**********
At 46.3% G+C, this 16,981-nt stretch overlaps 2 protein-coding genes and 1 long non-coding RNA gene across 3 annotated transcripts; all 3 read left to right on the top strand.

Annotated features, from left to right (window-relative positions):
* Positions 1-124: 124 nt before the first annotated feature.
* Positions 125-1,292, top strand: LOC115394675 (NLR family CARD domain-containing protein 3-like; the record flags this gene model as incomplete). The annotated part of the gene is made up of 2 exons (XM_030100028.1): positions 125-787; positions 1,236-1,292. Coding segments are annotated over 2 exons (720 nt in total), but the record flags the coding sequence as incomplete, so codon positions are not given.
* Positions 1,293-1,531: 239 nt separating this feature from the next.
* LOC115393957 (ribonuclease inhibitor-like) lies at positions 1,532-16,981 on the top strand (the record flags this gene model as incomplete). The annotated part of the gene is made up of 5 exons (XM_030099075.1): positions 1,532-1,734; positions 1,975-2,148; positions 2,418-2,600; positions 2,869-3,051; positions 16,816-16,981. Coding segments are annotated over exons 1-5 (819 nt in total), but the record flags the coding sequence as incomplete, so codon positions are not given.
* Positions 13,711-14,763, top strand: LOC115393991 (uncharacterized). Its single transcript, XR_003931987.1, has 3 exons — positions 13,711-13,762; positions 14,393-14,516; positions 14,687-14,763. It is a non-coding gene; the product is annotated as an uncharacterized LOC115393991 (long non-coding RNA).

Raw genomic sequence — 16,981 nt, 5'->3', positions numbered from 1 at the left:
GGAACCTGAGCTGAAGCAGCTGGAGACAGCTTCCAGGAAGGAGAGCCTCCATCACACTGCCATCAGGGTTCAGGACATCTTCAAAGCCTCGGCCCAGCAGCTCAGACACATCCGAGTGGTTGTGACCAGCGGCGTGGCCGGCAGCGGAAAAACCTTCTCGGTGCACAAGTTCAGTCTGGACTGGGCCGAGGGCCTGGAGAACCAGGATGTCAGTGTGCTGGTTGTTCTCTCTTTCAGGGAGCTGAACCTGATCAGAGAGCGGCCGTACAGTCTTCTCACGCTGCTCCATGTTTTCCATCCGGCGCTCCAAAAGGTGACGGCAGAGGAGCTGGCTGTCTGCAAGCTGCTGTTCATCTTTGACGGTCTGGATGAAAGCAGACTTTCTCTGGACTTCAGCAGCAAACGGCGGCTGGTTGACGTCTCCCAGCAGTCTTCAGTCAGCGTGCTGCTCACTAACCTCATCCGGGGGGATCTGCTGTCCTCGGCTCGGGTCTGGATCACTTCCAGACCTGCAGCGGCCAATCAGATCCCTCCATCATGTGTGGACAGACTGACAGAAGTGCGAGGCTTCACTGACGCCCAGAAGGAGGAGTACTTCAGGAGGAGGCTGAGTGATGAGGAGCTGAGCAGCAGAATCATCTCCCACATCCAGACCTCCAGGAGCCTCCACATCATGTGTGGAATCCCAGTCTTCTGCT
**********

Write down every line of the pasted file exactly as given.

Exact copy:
At 46.3% G+C, this 16,981-nt stretch overlaps 2 protein-coding genes and 1 long non-coding RNA gene across 3 annotated transcripts; all 3 read left to right on the top strand.

Annotated features, from left to right (window-relative positions):
* Positions 1-124: 124 nt before the first annotated feature.
* Positions 125-1,292, top strand: LOC115394675 (NLR family CARD domain-containing protein 3-like; the record flags this gene model as incomplete). The annotated part of the gene is made up of 2 exons (XM_030100028.1): positions 125-787; positions 1,236-1,292. Coding segments are annotated over 2 exons (720 nt in total), but the record flags the coding sequence as incomplete, so codon positions are not given.
* Positions 1,293-1,531: 239 nt separating this feature from the next.
* LOC115393957 (ribonuclease inhibitor-like) lies at positions 1,532-16,981 on the top strand (the record flags this gene model as incomplete). The annotated part of the gene is made up of 5 exons (XM_030099075.1): positions 1,532-1,734; positions 1,975-2,148; positions 2,418-2,600; positions 2,869-3,051; positions 16,816-16,981. Coding segments are annotated over exons 1-5 (819 nt in total), but the record flags the coding sequence as incomplete, so codon positions are not given.
* Positions 13,711-14,763, top strand: LOC115393991 (uncharacterized). Its single transcript, XR_003931987.1, has 3 exons — positions 13,711-13,762; positions 14,393-14,516; positions 14,687-14,763. It is a non-coding gene; the product is annotated as an uncharacterized LOC115393991 (long non-coding RNA).

Raw genomic sequence — 16,981 nt, 5'->3', positions numbered from 1 at the left:
GGAACCTGAGCTGAAGCAGCTGGAGACAGCTTCCAGGAAGGAGAGCCTCCATCACACTGCCATCAGGGTTCAGGACATCTTCAAAGCCTCGGCCCAGCAGCTCAGACACATCCGAGTGGTTGTGACCAGCGGCGTGGCCGGCAGCGGAAAAACCTTCTCGGTGCACAAGTTCAGTCTGGACTGGGCCGAGGGCCTGGAGAACCAGGATGTCAGTGTGCTGGTTGTTCTCTCTTTCAGGGAGCTGAACCTGATCAGAGAGCGGCCGTACAGTCTTCTCACGCTGCTCCATGTTTTCCATCCGGCGCTCCAAAAGGTGACGGCAGAGGAGCTGGCTGTCTGCAAGCTGCTGTTCATCTTTGACGGTCTGGATGAAAGCAGACTTTCTCTGGACTTCAGCAGCAAACGGCGGCTGGTTGACGTCTCCCAGCAGTCTTCAGTCAGCGTGCTGCTCACTAACCTCATCCGGGGGGATCTGCTGTCCTCGGCTCGGGTCTGGATCACTTCCAGACCTGCAGCGGCCAATCAGATCCCTCCATCATGTGTGGACAGACTGACAGAAGTGCGAGGCTTCACTGACGCCCAGAAGGAGGAGTACTTCAGGAGGAGGCTGAGTGATGAGGAGCTGAGCAGCAGAATCATCTCCCACATCCAGACCTCCAGGAGCCTCCACATCATGTGTGGAATCCCAGTCTTCTGCT